I learned about the Sullivan brothers when I was 9 years old, their story told in a black-and-white movie I watched on TV with my mother beside me.
I laughed through most of it. George, Frank, Joe, Matt, and Al were five boys born within seven years in Waterloo, Iowa, early in the 20th century, their lives full of adventure. They found an abandoned, leaky boat, plugged its holes with mud, climbed in, went sailing. And the boat capsized. They took a saw to their mother’s kitchen to improve it and cut through a water pipe.
They fooled around when they should have been serious, wisecracked, teased, got in fights and came home with black eyes. They got caught smoking. They were boys typical of the time, who grew into fine young men.
I wish to this day that the story had ended here.
But it didn’t. In December 1941, the Japanese bombed Pearl Harbor, and their sister’s boyfriend was killed. The five brothers, all men now, marched down to Navy headquarters and enlisted, with the sole provision that wherever one went, they all went. That they would never be separated.
The Navy complied.
George was 27, Frank 26, Joe 24, Matt 23, and Al just 20 on Nov. 13, 1942, when their ship, the USS Juneau, was torpedoed by the Japanese in the South Pacific. Damaged, the Juneau was inching its way back to base when it was hit again and exploded.
All five brothers died.
In the movie, after the explosion, a Navy officer comes to the Sullivan home and says he has bad news. “Which one?” their mother asks. “All five,” the officer says.
In real life, it was two months after the the ship sank that the parents were notified and three men in uniform showed up to break the news. Alleta Sullivan, whose five sons were dead, was only 47 years old.
In the movie, the boys died together. In reality, survivors say that George lived through the blast and spent days in shark-infested waters searching for his brothers.
In the movie, all five were reunited in heaven.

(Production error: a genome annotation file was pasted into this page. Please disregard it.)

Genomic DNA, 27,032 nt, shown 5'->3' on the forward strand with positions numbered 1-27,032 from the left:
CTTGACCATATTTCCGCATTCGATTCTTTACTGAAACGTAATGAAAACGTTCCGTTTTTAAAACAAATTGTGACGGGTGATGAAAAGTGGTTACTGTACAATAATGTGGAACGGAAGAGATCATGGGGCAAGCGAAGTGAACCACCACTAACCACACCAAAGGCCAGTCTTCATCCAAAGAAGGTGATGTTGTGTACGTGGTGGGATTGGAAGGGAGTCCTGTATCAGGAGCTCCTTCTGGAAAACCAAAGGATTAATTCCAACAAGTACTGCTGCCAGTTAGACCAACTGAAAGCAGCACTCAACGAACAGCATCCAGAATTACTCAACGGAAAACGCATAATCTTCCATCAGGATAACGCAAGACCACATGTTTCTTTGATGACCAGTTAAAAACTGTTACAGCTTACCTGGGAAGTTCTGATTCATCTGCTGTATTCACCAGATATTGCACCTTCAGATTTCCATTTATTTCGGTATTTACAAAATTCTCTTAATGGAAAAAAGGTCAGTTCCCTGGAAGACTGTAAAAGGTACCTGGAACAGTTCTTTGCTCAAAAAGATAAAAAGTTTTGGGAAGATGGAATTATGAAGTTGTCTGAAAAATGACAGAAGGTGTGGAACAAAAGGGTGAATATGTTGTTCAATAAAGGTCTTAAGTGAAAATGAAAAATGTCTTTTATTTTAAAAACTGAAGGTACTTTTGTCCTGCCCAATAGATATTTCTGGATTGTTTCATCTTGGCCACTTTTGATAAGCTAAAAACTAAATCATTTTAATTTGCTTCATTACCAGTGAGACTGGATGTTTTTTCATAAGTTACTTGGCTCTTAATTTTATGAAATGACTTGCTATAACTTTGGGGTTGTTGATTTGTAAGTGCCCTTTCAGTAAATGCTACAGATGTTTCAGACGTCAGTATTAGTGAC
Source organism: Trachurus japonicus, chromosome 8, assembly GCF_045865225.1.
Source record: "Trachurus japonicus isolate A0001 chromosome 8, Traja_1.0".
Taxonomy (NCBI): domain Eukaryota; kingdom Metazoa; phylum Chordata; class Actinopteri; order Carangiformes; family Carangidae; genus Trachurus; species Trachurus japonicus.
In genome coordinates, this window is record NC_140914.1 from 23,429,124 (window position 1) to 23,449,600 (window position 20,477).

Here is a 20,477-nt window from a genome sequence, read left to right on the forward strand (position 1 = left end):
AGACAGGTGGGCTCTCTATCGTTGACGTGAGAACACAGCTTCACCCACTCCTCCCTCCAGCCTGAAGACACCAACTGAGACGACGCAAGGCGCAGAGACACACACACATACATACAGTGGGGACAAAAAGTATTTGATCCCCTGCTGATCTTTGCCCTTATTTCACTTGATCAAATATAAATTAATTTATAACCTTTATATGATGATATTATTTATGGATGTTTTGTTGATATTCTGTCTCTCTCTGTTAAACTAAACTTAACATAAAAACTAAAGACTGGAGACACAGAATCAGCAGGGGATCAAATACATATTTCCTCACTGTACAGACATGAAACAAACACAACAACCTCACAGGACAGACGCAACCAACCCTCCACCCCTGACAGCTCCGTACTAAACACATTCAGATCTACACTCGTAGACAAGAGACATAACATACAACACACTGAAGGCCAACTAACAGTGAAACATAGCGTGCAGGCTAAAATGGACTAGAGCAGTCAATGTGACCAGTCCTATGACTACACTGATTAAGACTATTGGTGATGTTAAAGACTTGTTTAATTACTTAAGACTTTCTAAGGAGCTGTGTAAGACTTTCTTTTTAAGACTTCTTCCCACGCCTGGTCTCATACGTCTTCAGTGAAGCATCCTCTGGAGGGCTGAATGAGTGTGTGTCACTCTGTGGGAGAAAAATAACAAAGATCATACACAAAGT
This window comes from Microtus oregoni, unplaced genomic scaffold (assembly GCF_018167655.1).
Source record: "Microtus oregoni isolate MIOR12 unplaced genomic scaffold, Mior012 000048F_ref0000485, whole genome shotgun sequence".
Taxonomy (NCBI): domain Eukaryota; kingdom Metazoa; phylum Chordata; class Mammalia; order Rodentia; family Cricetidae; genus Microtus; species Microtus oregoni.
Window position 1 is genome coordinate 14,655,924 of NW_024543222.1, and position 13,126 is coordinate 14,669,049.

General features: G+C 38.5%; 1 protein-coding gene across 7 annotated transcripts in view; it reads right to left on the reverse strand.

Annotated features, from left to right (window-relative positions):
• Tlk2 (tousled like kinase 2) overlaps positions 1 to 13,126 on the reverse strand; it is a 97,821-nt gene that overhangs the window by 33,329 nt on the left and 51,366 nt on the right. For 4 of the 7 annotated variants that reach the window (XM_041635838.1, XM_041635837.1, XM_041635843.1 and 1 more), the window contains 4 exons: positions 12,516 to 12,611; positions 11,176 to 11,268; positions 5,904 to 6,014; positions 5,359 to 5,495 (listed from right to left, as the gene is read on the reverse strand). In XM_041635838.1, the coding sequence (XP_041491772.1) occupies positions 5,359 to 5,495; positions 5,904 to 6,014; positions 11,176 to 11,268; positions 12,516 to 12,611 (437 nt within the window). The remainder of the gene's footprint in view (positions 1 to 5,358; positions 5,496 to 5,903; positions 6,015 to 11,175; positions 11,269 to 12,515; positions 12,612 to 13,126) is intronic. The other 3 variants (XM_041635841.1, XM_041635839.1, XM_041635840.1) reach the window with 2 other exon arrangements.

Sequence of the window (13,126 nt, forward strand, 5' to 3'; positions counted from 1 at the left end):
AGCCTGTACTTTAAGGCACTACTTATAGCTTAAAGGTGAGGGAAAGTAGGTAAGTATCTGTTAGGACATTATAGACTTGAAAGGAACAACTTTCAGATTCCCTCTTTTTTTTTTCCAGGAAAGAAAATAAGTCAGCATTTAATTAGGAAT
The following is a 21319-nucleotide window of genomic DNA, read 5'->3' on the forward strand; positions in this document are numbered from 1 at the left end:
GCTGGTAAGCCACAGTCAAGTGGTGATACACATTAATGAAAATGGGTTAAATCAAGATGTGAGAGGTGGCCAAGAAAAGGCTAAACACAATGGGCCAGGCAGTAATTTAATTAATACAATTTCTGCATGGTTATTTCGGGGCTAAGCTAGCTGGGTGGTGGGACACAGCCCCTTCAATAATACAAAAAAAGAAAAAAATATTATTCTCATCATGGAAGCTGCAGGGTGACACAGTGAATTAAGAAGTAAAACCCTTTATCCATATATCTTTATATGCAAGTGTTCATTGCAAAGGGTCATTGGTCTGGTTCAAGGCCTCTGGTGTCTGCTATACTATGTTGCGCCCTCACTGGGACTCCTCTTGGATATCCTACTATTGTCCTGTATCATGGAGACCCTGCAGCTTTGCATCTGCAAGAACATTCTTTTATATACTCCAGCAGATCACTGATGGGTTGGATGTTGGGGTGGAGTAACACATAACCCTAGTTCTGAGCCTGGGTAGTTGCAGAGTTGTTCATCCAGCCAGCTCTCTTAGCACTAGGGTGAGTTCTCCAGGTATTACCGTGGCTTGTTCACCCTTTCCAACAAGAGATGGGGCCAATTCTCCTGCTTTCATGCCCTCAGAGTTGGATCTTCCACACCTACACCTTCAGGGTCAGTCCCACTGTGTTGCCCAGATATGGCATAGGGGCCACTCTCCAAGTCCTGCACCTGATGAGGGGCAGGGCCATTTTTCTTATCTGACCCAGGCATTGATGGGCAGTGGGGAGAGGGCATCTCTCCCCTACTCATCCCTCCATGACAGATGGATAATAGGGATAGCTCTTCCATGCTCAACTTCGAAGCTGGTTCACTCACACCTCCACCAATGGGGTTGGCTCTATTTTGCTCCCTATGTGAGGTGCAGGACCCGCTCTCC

On earth, the war continued.
The boys’ parents promoted war bonds. The US War Department restructured its policy on siblings serving together. Later, two destroyers were named after the Sullivans. The Five Sullivan Brothers Conventions Center and the Sullivan Brothers Iowa Veterans Museum were built in Waterloo, and a street and a public park bear their name.
But now, 70 years later, few remember this big, happy Irish clan — who they were and who they would have been. Seventy years later, their loss remains staggering.
Only Al, the youngest, was married. He left his wife, Katherine Mary, and a toddler, Jim.
Katherine is still living. She’s 90. She remarried but had no more children. Jim grew up and married and had a son, John, and a daughter, Kelly. Kelly Sullivan Loughren is a third-grade teacher in neighboring Cedar Falls. For 19 years, she has taught her students the story of her great uncles. The kids watch “The Fighting Sullivans.” They visit the museum. They draw pictures. They talk.
Loughren has a son and a daughter. Her brother, John, has two girls. The Sullivan brothers’ sister had two sons, but they never married.
“The Sullivan name is gone,” Loughren says. “When we get together, it’s just my dad, my brother, my grandmother, and me.”
She thinks about the clan that they were, five boys, who filled a house with love and laughter, who would have married and had kids. How big her family would be.
And she tells their story. She answers letters that people write. She travels to events. “I’m going to Little Rock for the 70th anniversary’’ of their deaths.
On the other side of the state, in Shenandoah, another teacher tells the story, too. Kyan Kirkholm learned about the Sullivan brothers when he was in college. Now, every year, he teaches his ninth-grade social studies class about them.
In my front hall hangs a poster of the Sullivan brothers.
“Forever Grateful,” it says. I am, to them and to all the men and women who sacrifice so much to serve.